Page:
TdeB: Good evening. Can you introduce yourself to those who don’t know you?
SdeG: I discover with every cut. I’m a direct carver. I shape towards a sculpture that is not so clear at the beginning. I love the feeling of freely moving and pounding towards an emerging figure. My works are about what’s going on for me at the time. Gouges, mallets, stones, and strops: hand carving tools are satisfying. Each piece is alive, although no longer in tree form. Each piece has its own requirements, and I explore slowly: meditation by a thousand cuts. I don’t like to waste wood. I make my pieces fit as close to the edges of the chunk as possible. This underlies my style. I prefer irregular pieces of wood. Some have bark on them; some have edges that look like the board was torn off by hand; some are wedges or half-rounds; some are cast-off shapes from a fine cabinet maker; and of course, some are squared. Other than my father’s basic instruction, I am self-taught. However, over the past eight years, I’ve had the great fortune to learn from Chris Pye (UK) and John Bryan (Maine). John is my source for the European linden. They are each world-class masters, generous with their teaching.
I have been practicing woodcarving since 1974. My father taught me the basics of carving, especially how not to cut myself and a few other techniques, and I have never cut myself in all those years. I practiced painting a long time ago and am trying out photography, but wood carving is what I really love. It is a means of communication for me. When I have a feeling that is too wonderful or too terrible for me to find adequate words, I carve.
TdeB: What type of wood do you use?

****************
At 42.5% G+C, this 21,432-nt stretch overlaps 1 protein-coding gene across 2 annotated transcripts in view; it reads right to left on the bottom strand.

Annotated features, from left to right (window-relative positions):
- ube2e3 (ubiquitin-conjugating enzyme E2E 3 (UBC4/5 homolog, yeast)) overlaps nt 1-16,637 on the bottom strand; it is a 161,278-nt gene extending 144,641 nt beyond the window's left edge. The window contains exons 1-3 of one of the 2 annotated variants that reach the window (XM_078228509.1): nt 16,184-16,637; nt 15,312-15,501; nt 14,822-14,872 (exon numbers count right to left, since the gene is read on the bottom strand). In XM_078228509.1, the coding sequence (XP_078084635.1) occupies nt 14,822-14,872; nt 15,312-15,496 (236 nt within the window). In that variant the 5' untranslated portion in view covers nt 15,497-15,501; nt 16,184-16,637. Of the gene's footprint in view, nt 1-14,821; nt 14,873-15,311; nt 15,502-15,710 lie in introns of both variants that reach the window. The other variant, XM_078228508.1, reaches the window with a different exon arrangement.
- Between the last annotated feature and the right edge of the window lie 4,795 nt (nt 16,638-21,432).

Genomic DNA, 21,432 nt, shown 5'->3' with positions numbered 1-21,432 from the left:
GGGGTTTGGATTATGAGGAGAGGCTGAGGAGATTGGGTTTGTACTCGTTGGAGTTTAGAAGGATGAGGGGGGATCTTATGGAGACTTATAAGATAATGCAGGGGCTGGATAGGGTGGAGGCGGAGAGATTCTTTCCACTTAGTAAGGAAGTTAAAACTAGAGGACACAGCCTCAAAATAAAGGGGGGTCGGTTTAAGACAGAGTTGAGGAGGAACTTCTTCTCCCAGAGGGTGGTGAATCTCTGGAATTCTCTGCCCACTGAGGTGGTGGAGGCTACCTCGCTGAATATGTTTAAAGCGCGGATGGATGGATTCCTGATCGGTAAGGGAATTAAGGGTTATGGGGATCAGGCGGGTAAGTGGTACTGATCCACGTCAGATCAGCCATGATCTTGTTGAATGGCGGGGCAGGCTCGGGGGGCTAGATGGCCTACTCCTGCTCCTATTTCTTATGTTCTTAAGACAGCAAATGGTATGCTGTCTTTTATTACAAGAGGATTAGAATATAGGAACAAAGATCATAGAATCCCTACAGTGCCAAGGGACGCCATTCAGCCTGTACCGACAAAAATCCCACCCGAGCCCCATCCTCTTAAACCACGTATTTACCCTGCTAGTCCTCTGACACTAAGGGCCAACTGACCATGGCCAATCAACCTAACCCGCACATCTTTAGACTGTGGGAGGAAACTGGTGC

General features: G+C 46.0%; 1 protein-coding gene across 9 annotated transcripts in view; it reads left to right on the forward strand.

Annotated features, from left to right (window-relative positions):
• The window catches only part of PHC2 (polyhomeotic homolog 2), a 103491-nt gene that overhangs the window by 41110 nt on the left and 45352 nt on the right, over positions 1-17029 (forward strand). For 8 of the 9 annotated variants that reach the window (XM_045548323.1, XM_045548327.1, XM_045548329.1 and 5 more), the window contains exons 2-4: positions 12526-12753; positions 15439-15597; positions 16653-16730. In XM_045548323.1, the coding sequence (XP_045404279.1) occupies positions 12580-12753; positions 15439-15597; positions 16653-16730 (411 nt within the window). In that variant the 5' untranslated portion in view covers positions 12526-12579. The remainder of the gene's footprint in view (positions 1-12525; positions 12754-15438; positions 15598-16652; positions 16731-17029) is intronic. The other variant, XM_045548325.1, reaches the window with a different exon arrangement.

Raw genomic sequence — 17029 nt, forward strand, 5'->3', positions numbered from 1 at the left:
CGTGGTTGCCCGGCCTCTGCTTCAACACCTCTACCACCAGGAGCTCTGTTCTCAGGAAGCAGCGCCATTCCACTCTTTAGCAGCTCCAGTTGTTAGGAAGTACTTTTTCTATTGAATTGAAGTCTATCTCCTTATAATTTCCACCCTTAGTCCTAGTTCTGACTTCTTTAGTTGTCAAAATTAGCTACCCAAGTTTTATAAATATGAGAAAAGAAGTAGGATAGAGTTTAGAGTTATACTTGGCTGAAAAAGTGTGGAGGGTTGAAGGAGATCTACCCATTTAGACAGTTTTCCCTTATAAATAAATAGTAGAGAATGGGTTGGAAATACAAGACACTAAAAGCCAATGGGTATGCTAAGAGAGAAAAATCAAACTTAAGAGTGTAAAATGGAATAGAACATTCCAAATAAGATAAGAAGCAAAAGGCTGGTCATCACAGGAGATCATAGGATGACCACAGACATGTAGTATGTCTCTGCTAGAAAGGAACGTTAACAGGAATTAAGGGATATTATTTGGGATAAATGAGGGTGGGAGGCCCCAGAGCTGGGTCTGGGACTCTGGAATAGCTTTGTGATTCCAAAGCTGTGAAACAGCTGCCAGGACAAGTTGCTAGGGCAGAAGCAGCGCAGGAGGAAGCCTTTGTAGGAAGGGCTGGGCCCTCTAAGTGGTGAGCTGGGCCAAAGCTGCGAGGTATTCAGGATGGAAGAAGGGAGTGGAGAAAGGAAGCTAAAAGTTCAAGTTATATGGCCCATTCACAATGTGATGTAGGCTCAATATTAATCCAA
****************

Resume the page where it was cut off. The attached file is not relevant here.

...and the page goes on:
SdeG: I’m using European linden, which was brought to Maine by Frederick Law Olmsted, the famous landscape architect in the 1800s. This is a magnificent wood that many famous European carvers have used for centuries. It is easy to work with and is beautifully grained.
TdeB: Tell me about your creation process. Do you give yourself a deadline to finish your work?
SdeG: I always have something in my heart or in my head that I am deeply focused on, a vague image, then I take my pencil and draw directly on the piece of wood that would go best with my sculpture. I do not do a mockup on paper. Usually, I give myself an informal deadline to finish, but in the end, I ignore that because there are pieces that can take me years to finish.
TdeB: What type of audience do you have? How do you feel about sharing your work with the public?
SdeG: I started showing my art publicly only eight years ago. Before that, I kept it to myself or only shared it with my friends and family members. With my husband’s death, I started to create the “grieving series,” and I was invited to talk about my public art. I even gave a Pecha Kucha presentation. When I share my work in galleries, people are receptive, understand my work and feel connected to my art.
TdeB: where do you get your inspiration from?